A renaissance of the former Rawhide Western Town and Steakhouse site in north Scottsdale has begun, with designs for a new library unveiled last week and upcoming hearings on plans for the $225 million Silverstone subdivision.
The new Appaloosa Library would be situated centrally on the square, 160-acre parcel at the southeast corner of Scottsdale and Pinnacle Peak roads. Officials chose the location because of the absence of a convenient library in the north, said Rita Hamilton, director of Scottsdale Public Libraries.
“We don’t have a library in far north Scottsdale,” she said. “By 2010, the population that would be served by this library is about 60,000 people.”
Many north Scottsdale residents have a significant drive if they want to visit one of the southerly libraries, she said.
City officials unveiled de- signs for the Appaloosa Library, a 20,000-square-foot structure on about four acres, at an open house Thursday. DWL Architects + Planners and Douglas Sydnor Architect and Associates, working jointly, arrived at the current designs after 25 to 30 iterations, Doug Sydnor said.
“We wanted to come together to offer a new vision for contemporary Southwest architecture in north Scottsdale,” he said. “We’ve been through quite an evolutionary process.”
Sydnor said visitors will enter through a “compressed” entrance, which gradually opens up into windowed panoramas.
“The metaphor is about moving from darkness into the light,” he said. “It’s all about the learning process and literally becoming enlightened.”
The building incorporates glazed windows, copper siding and concrete walls intended to mimic the color palette of the desert, he said.
“It’s a balancing act to do something for the 21st century, and yet it’s rooted in a desert setting with a warm southwest approach,” Sydnor said.
The rooftop won’t be parallel to the ground, but rather will be slanted, rising to about 36 feet at its highest, he said.
Linda Butson, the city’s project manager, said there will be additional public hearings on the library throughout the summer and fall, and a final design is expected by December. Construction could start in April 2008. The project still needs a permit from the City Council and its design will need the approval of the Development Review Board, Butson said.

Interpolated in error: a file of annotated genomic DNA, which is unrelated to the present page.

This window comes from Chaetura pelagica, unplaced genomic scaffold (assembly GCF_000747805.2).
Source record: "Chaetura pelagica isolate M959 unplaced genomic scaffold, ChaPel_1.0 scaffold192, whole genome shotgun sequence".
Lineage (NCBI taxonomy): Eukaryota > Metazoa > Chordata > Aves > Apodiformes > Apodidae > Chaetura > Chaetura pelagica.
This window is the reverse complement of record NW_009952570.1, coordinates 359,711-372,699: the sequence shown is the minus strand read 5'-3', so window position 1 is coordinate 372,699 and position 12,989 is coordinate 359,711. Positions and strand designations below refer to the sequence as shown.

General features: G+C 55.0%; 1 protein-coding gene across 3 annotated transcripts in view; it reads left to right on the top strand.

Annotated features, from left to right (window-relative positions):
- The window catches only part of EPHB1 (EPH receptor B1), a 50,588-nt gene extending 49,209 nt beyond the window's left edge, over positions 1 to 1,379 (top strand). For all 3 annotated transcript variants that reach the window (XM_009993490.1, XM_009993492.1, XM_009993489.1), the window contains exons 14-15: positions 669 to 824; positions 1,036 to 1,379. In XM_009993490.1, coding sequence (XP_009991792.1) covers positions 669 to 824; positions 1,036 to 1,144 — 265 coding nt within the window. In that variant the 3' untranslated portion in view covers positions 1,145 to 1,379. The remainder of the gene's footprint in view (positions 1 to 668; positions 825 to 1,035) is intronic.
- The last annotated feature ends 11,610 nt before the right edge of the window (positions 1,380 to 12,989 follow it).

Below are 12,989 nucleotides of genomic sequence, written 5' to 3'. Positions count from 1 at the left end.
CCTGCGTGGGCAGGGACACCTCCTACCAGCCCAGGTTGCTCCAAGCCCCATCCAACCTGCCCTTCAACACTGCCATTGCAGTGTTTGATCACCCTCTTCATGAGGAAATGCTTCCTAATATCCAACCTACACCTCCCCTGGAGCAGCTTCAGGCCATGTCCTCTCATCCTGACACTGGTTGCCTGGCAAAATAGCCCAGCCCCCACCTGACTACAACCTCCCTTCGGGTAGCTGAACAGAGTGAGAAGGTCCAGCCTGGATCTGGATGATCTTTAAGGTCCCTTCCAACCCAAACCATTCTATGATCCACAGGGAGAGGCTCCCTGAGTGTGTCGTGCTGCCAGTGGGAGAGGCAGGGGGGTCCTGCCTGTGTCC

“We are right at the very infant stages of design. We’ll be opening in two years,” she said. “The plan is to have a collection of 100,000 library materials, and that is a mixture of books and electronic media.”
The library will have public computers with Internet connections as well as wireless Internet access, and will feature a children’s section and an area for teens.
“It’s uniquely tailored for teens so that they’ll be comfortable,” Butson said.
Sydnor said other features include a possible patio area, a demonstration garden and a café/newsroom.
“It will be an opportunity to go outdoors and read a book and enjoy the weather,” he said.
Officials hope to replant the site with native vegetation and to shade the parking lot with trees. The land was scarred over the years by heavy use at Rawhide and the removal of structures after the faux Western town was sold to the Gila River Indian Community and moved to Wild Horse Pass, near Chandler.
“We’re trying to restore the desert landscape. We’re trying to heal the site,” Sydnor said.
Voters approved $10.3 million for the library in the 2000 bond election. In December, the City Council agreed to put $1.5 million toward buying books for the new library. The buy will be funded by interest earnings on bonds issued in 2000 for parks and libraries.
Meanwhile, plans for the surrounding Silverstone development are moving forward in phases, said city planning spokeswoman Robin Meinhart. The Development Review Board plans to consider some landscaping and roadway designs on July 12.
Silverstone representatives have said the subdivision would have nearly 1,000 homes, including a luxury senior living center, restaurants and shops, a park in and adjacent to Rawhide Wash; and a fire station. Silverstone is expected to be completed in late 2008 or early 2009.